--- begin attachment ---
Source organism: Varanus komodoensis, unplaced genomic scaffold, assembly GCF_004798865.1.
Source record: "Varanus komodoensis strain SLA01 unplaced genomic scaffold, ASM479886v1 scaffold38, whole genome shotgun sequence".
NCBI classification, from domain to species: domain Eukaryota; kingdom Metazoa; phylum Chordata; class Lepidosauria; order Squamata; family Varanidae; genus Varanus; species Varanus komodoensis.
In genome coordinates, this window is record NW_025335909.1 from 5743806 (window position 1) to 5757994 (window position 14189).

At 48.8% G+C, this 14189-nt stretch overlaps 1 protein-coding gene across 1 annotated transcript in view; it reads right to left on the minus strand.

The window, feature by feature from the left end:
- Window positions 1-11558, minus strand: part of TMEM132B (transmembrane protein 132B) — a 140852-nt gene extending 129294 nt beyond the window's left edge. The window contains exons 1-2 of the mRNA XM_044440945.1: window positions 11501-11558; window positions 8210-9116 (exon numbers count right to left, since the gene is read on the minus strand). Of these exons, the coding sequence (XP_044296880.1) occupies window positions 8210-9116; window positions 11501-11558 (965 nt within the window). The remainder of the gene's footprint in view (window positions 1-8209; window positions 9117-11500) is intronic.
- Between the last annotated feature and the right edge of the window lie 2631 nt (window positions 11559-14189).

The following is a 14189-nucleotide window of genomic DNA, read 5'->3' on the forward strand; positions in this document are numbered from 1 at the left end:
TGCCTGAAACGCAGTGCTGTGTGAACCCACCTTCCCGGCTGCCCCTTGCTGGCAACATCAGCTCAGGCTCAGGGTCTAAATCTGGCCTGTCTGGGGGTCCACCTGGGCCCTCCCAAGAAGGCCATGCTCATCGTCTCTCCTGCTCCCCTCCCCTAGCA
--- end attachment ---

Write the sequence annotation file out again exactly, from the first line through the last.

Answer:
Source organism: Varanus komodoensis, unplaced genomic scaffold, assembly GCF_004798865.1.
Source record: "Varanus komodoensis strain SLA01 unplaced genomic scaffold, ASM479886v1 scaffold38, whole genome shotgun sequence".
NCBI classification, from domain to species: domain Eukaryota; kingdom Metazoa; phylum Chordata; class Lepidosauria; order Squamata; family Varanidae; genus Varanus; species Varanus komodoensis.
In genome coordinates, this window is record NW_025335909.1 from 5743806 (window position 1) to 5757994 (window position 14189).

At 48.8% G+C, this 14189-nt stretch overlaps 1 protein-coding gene across 1 annotated transcript in view; it reads right to left on the minus strand.

The window, feature by feature from the left end:
- Window positions 1-11558, minus strand: part of TMEM132B (transmembrane protein 132B) — a 140852-nt gene extending 129294 nt beyond the window's left edge. The window contains exons 1-2 of the mRNA XM_044440945.1: window positions 11501-11558; window positions 8210-9116 (exon numbers count right to left, since the gene is read on the minus strand). Of these exons, the coding sequence (XP_044296880.1) occupies window positions 8210-9116; window positions 11501-11558 (965 nt within the window). The remainder of the gene's footprint in view (window positions 1-8209; window positions 9117-11500) is intronic.
- Between the last annotated feature and the right edge of the window lie 2631 nt (window positions 11559-14189).

The following is a 14189-nucleotide window of genomic DNA, read 5'->3' on the forward strand; positions in this document are numbered from 1 at the left end:
TGCCTGAAACGCAGTGCTGTGTGAACCCACCTTCCCGGCTGCCCCTTGCTGGCAACATCAGCTCAGGCTCAGGGTCTAAATCTGGCCTGTCTGGGGGTCCACCTGGGCCCTCCCAAGAAGGCCATGCTCATCGTCTCTCCTGCTCCCCTCCCCTAGCA